This is the fourth biennial symposium on protecting wild rice and water. It is co-hosted by the University of Minnesota and the Mille Lacs Band of Ojibwe (earlier hosts included the White Earth Nation). These symposia offer an important opportunity for the university and Anishinaabe communities to learn about their shared concerns and responsibilities impacting wild rice and water. It offers time for University researchers and personnel to better understand native perspectives on water and wild rice, an opportunity for the university to present on research involving wild rice and time for building connections that may result in collaborations between tribal and university partners

Monday, Sept.28 - Tuesday, Sept. 29 
Grand Casino Mille Lacs 
Presentations and breakout sessions will include:
1) Memorandum of Understanding: University research/wild rice/ GMO
2) Women and Water: Anishinaabe Perspectives
3) Water Center(s): Indigenous Knowledge and Research
4) Minnesota Pollution Control Agency: Technical Discussion on Sulfate Standards 

Memorandum of Understanding Working Group Meetings

At the 2013 Nibi and Manoomin Symposium, held at the Mille Lacs Band of Ojibwe, we broke into working groups to address key issues that impact manoomin and water.  The Nibi and Manoomin Bridging Worldviews Committee hosted two meetings that focused on issues raised during the small group sessions where we considered designing an agreement representing the interests of Tribes and the University of Minnesota on how research should be conducted, tribes consulted, and what research can be considered appropriate when it involves wild rice. Click the link below to read the key ideas that came out of these meetings.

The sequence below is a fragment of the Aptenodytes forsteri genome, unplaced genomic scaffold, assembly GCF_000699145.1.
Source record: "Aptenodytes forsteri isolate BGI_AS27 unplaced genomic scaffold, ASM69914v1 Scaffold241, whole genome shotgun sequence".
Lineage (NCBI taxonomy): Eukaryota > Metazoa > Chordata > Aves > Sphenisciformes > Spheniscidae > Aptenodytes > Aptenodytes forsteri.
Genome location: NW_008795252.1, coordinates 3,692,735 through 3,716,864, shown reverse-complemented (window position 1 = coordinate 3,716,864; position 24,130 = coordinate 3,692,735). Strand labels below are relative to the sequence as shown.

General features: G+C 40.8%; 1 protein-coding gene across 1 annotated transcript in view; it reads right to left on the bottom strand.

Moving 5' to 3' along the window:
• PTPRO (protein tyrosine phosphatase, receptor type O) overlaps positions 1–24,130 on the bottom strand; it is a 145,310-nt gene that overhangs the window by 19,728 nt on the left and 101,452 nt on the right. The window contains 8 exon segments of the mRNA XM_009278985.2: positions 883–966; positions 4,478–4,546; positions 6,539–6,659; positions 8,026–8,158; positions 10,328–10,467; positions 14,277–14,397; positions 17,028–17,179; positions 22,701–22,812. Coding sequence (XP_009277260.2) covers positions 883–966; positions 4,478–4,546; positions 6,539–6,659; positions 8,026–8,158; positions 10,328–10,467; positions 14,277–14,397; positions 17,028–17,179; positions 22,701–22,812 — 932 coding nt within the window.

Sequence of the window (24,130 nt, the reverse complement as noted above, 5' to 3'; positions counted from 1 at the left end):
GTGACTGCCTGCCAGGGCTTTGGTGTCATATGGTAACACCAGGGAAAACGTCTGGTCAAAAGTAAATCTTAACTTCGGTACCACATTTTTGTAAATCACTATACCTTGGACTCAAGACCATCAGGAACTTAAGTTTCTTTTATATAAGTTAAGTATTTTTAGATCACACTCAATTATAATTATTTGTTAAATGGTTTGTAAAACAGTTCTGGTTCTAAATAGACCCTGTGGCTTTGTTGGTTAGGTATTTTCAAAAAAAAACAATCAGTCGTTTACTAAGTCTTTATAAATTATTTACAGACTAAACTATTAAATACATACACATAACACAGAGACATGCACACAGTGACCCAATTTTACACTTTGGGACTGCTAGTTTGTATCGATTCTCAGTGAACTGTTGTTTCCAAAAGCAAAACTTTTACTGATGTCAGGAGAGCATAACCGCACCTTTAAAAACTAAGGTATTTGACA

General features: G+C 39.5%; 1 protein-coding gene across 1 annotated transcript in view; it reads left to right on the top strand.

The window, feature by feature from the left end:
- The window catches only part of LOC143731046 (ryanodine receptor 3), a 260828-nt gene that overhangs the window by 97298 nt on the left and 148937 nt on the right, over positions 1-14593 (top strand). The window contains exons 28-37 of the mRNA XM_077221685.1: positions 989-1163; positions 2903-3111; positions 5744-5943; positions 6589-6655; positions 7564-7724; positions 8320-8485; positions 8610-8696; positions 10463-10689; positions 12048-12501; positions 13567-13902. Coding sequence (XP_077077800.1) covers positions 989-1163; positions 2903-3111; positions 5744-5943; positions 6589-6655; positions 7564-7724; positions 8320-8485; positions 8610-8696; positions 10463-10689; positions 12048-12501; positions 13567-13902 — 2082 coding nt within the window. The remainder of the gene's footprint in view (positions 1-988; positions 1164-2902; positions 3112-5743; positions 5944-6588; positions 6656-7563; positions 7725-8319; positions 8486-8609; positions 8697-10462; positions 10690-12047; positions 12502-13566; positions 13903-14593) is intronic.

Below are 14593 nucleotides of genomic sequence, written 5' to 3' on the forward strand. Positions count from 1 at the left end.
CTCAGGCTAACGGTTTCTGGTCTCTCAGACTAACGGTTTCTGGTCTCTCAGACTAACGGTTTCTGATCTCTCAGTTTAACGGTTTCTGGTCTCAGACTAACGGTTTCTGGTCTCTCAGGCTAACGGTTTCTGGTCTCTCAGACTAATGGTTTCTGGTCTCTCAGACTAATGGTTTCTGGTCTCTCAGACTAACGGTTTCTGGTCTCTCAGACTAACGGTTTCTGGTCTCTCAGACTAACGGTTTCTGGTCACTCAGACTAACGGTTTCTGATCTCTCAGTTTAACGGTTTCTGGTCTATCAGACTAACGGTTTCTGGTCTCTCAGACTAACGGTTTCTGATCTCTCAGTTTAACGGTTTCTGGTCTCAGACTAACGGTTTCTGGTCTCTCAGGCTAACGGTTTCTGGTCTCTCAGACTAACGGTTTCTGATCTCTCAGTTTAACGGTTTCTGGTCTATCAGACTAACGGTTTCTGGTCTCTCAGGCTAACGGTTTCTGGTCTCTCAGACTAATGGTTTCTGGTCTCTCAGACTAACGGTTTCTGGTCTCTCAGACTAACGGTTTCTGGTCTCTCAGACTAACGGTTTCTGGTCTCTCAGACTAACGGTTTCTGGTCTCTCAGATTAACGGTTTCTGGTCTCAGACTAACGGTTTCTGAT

PDF icon MOU meetings - key ideas.pdf

Nibi and Manoomin: Building Lasting Relationships Symposium, 2013

(Hosted by the Mille Lacs Band of Ojibwe and the University of Minnesota)

Thank you to everyone who presented and participated in the 2013 Nibi and Manoomin: Building Lasting Relationships Symposium, held on September 25-27, at the Grand Casino Mille Lacs, in Onamia, MN.

“Nibi and Manoomin: Building Lasting Relationships” was the third in a series of gatherings designed to exchange teachings between Anishinaabe and Western scientific cultural worldviews. These symposia bring researchers from the University together with tribal elders, leadership, and community members from across northern Minnesota to share knowledge about manoomin, build understanding, strengthen relationships, and cultivate good will between traditional knowledge bearers and scientists. The 2013 symposium, “Nibi and Manoomin: Building Lasting Relationships,” offered another occasion to exchange teachings between Western and Anishinaabe cultural views.

Nibi and Manoomin: Bridging Worldviews Symposium, 2011

 (Hosted by the White Earth Tribal Council and the University of Minnesota) *Directed/Edited by Teresa Konechne/Working Hands Productions 2011

This symposium built on work that began two years ago between tribal communities and the University of Minnesota. The first symposium (2009) brought researchers from the University together with tribal elders from across northern Minnesota. It offered an opportunity to share knowledge about manoomin and build a better understanding between native knowledge holders and University researchers on wild rice in a good way. That initial gathering was very powerful and long overdue. One outcome of the symposium was a request by tribal members in attendance for more opportunities to share stories, research, and learning and build trust so that wild rice is appreciated as a sacred gift from the creator by us all--this second symposium honored that request. Another outcome of the initial meeting was to draft a wild rice white paper. This paper would identify issues where University and tribal interests could begin to engage in meaningful dialogue on wild rice research conducted at the University and offer recommendations for action. The document was completed and has been presented to the University.